Emily Baines
March 11, 2016 7:59 am
Facebook

Facebook announced recently that its Android app “Facebook Lite,” the stripped down version of its service, has passed the impressive milestone of 100 million monthly active users, making it the social network’s fastest growing mobile app. What makes this growth all the more impressive is that it has occurred in just nine months, which is far faster than it took Facebook’s main mobile app to reach that many users. Facebook says it is most popular in India, Brazil, Mexico, Indonesia, and the Philippines, but it is available in 150 countries.

Facebook Lite was originally created for use in emerging nations where older and cheaper smartphones are available, but fast Internet speeds are not. The app itself is only 1MB, compared to the full Facebook app’s 42MB. Facebook Lite is not too scaled back, though—features such as video playback, pinch-to-zoom photos and emoji support were recently added to the app. Still, it’s smaller and runs fewer features, which translates to more space on your phone for other apps and a potentially smaller drain on your precious data plan. Or, for users in parts of the world without the easy access to Internet we enjoy here, it means a chance to connect to Facebook at all.

Facebook CEO Mark Zuckerburg has often stressed the importance of connecting the world’s developing nations to the Internet. The man puts his money where his mouth is: Facebook has employees stationed worldwide, and the company regularly sends staff to emerging markets to sample the conditions that its services must work with. Last year, the company introduced ‘2G Tuesdays’ to help U.S.-based employees experience emerging market conditions for themselves.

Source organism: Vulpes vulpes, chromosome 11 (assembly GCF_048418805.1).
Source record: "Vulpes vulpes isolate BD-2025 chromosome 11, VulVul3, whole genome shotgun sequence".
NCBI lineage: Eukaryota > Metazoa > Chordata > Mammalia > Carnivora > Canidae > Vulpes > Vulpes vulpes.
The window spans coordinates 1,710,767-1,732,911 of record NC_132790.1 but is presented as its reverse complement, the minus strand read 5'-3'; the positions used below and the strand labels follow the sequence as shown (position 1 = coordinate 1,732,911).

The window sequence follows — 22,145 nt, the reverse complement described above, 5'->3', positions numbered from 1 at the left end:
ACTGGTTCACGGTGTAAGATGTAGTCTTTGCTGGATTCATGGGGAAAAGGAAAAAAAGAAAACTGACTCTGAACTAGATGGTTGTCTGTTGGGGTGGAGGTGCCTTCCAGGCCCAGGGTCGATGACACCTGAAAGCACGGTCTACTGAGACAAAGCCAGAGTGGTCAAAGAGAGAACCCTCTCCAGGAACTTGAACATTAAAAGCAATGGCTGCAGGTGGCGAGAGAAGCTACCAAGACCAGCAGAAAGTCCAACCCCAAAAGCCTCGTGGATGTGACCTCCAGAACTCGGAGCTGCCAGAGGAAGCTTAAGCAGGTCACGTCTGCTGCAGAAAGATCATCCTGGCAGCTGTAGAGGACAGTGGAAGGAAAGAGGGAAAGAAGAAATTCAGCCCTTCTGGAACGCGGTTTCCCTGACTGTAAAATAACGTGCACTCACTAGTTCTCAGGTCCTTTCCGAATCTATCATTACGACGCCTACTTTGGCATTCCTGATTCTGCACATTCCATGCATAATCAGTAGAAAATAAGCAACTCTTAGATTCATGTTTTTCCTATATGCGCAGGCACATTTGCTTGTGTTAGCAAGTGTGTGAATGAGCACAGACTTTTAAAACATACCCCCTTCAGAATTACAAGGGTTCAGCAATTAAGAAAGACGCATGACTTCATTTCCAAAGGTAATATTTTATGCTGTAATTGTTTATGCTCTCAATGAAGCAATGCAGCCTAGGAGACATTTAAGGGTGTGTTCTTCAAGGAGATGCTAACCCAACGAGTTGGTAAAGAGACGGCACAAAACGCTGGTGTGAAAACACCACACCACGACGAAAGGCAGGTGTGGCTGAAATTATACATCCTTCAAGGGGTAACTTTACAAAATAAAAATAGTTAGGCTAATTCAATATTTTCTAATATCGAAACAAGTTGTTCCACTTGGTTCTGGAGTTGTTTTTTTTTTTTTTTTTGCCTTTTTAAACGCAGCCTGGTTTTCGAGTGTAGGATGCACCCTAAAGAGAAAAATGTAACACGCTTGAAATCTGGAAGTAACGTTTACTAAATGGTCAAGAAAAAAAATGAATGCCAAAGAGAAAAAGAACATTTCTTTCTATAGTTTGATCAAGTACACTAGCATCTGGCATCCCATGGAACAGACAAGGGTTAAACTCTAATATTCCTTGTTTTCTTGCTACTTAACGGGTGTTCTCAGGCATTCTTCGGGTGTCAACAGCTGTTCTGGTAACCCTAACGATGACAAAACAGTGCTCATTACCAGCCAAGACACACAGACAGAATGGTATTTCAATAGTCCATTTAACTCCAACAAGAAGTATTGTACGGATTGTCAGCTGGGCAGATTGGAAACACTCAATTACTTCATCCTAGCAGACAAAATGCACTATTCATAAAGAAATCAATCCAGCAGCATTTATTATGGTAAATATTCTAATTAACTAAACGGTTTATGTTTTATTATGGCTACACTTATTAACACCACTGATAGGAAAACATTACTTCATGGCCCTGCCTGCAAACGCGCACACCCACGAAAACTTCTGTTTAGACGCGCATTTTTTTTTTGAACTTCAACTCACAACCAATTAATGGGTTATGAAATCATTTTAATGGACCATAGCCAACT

Of course, not all of Zuckerberg’s methods for reaching those emerging markets are met with praise. Facebook  also runs its Free Basics service, formerly known as Internet.org, which helps connect ‘the next billion’ by offering a selection of web services for free. The service is controversial because Facebook hand selects the service that users can see, a policy which led India to block the service on the grounds that it violated the principles of net neutrality.

We’re interested to see how Facebook continues to expand its presence around the globe—and how it continues to tweak and optimize its existing products for all users.

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